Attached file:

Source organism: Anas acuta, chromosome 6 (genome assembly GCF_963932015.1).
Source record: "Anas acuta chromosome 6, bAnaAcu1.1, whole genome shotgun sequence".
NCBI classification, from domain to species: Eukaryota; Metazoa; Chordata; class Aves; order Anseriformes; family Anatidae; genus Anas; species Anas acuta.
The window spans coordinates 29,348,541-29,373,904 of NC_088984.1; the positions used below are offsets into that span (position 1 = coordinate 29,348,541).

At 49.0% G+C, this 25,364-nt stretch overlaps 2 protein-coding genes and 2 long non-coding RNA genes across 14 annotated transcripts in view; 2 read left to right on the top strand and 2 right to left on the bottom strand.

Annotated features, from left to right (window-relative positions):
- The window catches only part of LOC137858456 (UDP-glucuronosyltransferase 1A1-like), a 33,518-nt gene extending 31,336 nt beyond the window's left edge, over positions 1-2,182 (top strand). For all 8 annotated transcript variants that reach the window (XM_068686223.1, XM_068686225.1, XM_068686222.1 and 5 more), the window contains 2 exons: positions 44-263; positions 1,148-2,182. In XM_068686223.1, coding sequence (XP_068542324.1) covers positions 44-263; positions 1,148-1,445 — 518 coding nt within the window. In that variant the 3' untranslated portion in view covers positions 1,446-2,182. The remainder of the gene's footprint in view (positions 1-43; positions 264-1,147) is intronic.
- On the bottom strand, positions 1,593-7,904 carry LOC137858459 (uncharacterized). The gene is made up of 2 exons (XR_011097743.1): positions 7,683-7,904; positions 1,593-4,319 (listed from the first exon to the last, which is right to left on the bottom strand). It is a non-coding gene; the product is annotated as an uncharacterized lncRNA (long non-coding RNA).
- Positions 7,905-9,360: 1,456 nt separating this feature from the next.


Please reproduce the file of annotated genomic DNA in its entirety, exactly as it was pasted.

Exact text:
Source organism: Anas acuta, chromosome 6 (genome assembly GCF_963932015.1).
Source record: "Anas acuta chromosome 6, bAnaAcu1.1, whole genome shotgun sequence".
NCBI classification, from domain to species: Eukaryota; Metazoa; Chordata; class Aves; order Anseriformes; family Anatidae; genus Anas; species Anas acuta.
The window spans coordinates 29,348,541-29,373,904 of NC_088984.1; the positions used below are offsets into that span (position 1 = coordinate 29,348,541).

At 49.0% G+C, this 25,364-nt stretch overlaps 2 protein-coding genes and 2 long non-coding RNA genes across 14 annotated transcripts in view; 2 read left to right on the top strand and 2 right to left on the bottom strand.

Annotated features, from left to right (window-relative positions):
- The window catches only part of LOC137858456 (UDP-glucuronosyltransferase 1A1-like), a 33,518-nt gene extending 31,336 nt beyond the window's left edge, over positions 1-2,182 (top strand). For all 8 annotated transcript variants that reach the window (XM_068686223.1, XM_068686225.1, XM_068686222.1 and 5 more), the window contains 2 exons: positions 44-263; positions 1,148-2,182. In XM_068686223.1, coding sequence (XP_068542324.1) covers positions 44-263; positions 1,148-1,445 — 518 coding nt within the window. In that variant the 3' untranslated portion in view covers positions 1,446-2,182. The remainder of the gene's footprint in view (positions 1-43; positions 264-1,147) is intronic.
- On the bottom strand, positions 1,593-7,904 carry LOC137858459 (uncharacterized). The gene is made up of 2 exons (XR_011097743.1): positions 7,683-7,904; positions 1,593-4,319 (listed from the first exon to the last, which is right to left on the bottom strand). It is a non-coding gene; the product is annotated as an uncharacterized lncRNA (long non-coding RNA).
- Positions 7,905-9,360: 1,456 nt separating this feature from the next.